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‘More speed needed’ – Phillips chides Government for slow pace of economic reform

Published:Monday | October 16, 2017 | 12:00 AMArthur Hall
Dr Peter Phillips
Andrew Holness

Opposition Leader Dr Peter Phillips has criticised the Andrew Holness administration for what he says is its failure, since being elected Government, to continue the necessary reform of the economy at the pace that is needed.

"I think what is clear is that the reform momentum has been lost," Phillips told The Gleaner in a recent interview.

"The critical areas that needed to be addressed in ways that would generate the growth in the economy have not occurred. In fact, the leader of the IMF Mission to Jamaica said as much in the last mission review, but it was put more diplomatically," charged Phillips.

At a media briefing following the second review under the three-year Precautionary Stand-by Arrangement, head of the IMF Mission Team to Jamaica Dr Uma Ramakrishnan emphasised the need for the Government's reform agenda to be accelerated.

While applauding Jamaica for meeting its targets, Ramakrishnan pointed out that the attainment of greater public-sector efficiency is contingent on timely restructuring of the civil service, which "cannot be delayed much further".

That was accepted by Holness, who told the briefing that the Government's programme of economic and structural reforms, now under way, was to be expedited.

"We no longer have the luxury of delay," declared Holness.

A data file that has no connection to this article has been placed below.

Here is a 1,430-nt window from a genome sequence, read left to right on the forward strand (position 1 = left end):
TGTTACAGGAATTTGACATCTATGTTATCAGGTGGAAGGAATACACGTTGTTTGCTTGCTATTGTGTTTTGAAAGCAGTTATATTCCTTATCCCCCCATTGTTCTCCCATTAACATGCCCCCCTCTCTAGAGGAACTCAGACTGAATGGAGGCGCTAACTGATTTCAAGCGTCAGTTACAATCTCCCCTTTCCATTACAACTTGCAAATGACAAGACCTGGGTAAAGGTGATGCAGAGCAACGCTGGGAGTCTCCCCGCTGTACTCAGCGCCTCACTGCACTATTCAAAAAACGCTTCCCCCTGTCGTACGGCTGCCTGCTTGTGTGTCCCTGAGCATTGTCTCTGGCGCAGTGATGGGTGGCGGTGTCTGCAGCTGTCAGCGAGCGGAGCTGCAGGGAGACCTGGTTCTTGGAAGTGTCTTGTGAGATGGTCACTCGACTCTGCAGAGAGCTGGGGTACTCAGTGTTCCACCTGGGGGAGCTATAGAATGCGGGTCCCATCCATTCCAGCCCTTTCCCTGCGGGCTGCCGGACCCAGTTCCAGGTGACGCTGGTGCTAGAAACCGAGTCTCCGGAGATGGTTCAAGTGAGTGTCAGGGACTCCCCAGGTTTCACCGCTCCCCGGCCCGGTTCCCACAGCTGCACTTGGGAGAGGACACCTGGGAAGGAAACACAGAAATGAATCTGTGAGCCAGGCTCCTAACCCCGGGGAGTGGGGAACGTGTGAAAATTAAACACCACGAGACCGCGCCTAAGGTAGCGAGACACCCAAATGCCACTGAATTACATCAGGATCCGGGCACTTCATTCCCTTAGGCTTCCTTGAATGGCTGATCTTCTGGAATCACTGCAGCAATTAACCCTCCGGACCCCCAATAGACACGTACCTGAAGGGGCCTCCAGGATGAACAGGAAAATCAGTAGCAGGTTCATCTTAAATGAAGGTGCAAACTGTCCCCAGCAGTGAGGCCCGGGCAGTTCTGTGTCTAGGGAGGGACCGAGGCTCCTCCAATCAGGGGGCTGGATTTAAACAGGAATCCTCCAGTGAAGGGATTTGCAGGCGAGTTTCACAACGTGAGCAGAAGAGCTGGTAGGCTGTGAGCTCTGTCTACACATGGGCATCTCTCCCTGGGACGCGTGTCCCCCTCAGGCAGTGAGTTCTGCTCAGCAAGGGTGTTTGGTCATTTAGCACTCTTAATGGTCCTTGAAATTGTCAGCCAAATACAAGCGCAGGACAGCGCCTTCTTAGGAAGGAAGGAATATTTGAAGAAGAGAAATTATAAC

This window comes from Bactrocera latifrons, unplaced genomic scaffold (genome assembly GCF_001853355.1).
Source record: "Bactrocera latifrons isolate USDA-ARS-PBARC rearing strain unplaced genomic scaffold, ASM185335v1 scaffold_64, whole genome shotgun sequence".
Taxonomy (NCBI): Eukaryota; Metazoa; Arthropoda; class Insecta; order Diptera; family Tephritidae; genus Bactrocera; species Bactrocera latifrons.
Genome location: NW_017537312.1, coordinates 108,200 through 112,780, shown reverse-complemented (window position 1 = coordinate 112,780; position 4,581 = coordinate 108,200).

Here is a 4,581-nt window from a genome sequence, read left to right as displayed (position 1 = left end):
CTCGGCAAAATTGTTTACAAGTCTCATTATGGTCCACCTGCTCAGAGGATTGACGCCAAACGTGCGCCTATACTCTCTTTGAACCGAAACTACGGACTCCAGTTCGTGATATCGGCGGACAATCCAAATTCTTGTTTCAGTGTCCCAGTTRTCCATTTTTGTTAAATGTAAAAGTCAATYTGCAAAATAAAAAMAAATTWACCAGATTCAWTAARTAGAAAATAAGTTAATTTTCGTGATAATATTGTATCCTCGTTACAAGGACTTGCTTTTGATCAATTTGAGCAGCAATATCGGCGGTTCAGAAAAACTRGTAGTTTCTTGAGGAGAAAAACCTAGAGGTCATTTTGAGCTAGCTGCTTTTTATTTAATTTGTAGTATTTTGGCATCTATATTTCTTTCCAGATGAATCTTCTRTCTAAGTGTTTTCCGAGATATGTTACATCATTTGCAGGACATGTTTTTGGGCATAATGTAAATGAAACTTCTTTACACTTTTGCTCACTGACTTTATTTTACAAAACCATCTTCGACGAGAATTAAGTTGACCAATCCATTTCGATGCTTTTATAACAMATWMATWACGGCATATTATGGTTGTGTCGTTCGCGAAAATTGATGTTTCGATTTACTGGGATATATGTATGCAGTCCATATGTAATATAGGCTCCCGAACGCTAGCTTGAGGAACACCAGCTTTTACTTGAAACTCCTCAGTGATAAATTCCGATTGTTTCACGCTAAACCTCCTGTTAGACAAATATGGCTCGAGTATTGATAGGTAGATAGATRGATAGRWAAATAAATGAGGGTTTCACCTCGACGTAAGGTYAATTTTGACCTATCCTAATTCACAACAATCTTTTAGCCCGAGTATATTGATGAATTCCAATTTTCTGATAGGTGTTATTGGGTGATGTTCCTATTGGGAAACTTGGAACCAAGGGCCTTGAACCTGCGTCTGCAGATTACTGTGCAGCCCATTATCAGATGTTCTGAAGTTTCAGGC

But that failed to satisfy Phillips, who told The Gleaner: "I am particularly concerned about the failure to engage the public as a whole in these areas. This is reflected in the philosophy of governance that separates the PNP (People's National Party) from the JLP (Jamaica Labour Party)," said Phillips.

According to the opposition leader, the former PNP administration tried its best to engage the public in all the areas of the difficult reform process, on which it embarked from 2011 to 2016.

"Our approach allowed an engagement of the trade unions and the other stakeholders in the society about the rationale for the different areas of change. The engagement of the general populace has been lost," said Phillips.

He charged that the Government has said nothing about the labour market reform that is necessary, and the desperately needed public-sector transformation now seems focused on cost containment rather than growth policies.